I am a pagan and a worshipper of Love:
the creed (of Muslims) I do not need;
Every vein of mine has become taunt like a wire,
the (Brahman's) girdle I do not need.
Leave from my bedside, you ignorant physician!
The only cure for the patient of love is the sight of his Beloved –
other than this no medicine does he need.
If there be no pilot in our boat, let there be none:
We have God in our midst: the sea we do not need.
The people of the world say that Khusrau worships idols.
So he does, so he does;
the people he does not need,
the world he does not need.
'An Anthology of Philosophy in Persia, Volume 1: From Zoroaster to Omar Khayyam'By Seyyed Hossein Nasr (Editor), Mehdi Aminrazavi (Editor)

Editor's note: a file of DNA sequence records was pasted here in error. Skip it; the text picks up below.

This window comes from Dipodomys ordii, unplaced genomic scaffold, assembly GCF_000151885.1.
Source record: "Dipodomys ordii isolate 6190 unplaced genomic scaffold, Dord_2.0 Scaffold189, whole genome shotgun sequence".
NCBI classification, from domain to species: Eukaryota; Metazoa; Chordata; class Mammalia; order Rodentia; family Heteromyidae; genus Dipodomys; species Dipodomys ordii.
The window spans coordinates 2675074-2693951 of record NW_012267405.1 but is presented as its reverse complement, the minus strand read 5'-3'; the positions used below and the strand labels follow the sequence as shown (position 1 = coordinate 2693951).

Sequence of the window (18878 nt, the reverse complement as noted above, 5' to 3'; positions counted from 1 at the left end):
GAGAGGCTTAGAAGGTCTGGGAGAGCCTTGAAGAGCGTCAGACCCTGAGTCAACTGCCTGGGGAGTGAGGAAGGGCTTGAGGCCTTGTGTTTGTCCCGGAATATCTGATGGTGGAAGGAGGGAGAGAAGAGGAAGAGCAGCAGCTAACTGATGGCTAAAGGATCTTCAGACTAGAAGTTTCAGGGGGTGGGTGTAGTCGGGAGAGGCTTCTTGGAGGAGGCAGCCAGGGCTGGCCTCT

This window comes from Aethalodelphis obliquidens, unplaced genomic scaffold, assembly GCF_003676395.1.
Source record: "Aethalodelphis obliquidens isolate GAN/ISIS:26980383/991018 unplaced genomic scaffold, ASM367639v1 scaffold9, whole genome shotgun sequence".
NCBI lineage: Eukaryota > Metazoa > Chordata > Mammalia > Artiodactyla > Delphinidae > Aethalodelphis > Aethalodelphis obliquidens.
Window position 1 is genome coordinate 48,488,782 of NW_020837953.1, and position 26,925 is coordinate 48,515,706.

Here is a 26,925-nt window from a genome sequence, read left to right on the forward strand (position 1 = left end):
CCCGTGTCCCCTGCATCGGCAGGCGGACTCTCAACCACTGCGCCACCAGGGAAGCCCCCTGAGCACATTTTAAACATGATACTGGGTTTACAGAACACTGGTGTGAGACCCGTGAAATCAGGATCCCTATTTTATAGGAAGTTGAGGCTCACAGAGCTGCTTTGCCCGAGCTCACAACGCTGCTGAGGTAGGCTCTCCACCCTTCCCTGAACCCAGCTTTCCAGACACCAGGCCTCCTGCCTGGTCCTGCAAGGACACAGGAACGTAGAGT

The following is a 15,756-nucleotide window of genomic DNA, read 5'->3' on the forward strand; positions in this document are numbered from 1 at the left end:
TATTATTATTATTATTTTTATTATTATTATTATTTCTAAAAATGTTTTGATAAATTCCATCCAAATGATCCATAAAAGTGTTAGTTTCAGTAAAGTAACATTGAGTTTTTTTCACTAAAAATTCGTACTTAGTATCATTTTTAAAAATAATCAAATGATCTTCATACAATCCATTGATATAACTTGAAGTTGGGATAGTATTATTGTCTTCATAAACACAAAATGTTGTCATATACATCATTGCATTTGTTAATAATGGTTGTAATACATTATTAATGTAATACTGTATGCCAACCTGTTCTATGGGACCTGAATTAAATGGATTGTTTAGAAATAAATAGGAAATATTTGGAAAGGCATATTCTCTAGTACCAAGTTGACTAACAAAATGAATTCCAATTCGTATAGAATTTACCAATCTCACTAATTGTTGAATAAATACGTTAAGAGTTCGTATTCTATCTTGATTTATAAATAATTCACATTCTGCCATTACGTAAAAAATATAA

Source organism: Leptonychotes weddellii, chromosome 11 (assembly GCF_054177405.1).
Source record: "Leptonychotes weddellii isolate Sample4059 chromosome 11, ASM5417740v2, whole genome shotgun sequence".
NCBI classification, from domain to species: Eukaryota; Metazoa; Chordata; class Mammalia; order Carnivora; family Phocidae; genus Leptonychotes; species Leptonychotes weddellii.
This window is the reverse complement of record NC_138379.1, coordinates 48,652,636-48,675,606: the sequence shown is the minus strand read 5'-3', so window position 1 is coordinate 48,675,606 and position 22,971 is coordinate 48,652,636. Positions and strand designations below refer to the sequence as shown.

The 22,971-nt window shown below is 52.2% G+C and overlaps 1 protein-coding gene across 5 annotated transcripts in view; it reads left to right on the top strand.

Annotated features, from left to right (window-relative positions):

The tradition of philosophy in the Persian-speaking world is extraordinarily rich, creative and diverse. This anthology, which is divided into three volumes, aims to communicate something of that richness and diversity. The term ""philosophy"" is understood to in its widest sense to include theological debate, philosophical Sufism and philosophical hermeneutics (ta'wil). Extending over a period of more than two millennia, and showcasing translations by well-established scholars, the anthology offers full bibliographical references throughout. For anyone interested in exploring, in all their varied manifestations, the fascinating philosophical traditions of Persia, such a wide-ranging and ambitious work will be an indispensable resource. Volume 1 starts with the Zoroastrian period and extends to the time of Biruni and Oma Khayyam, paying special attention to the peripatetic school associated with Ibn Sina (Avicenna). During the pre-Islamic period philosophy was intertwined with religion, and it is within Persian religious texts such as the Gathas, the Denkard, and the Zoroastrian texts of the Bundahisn that philosophical discussions of subjects ranging from metaphysics to cosmology and eschatology are to be found.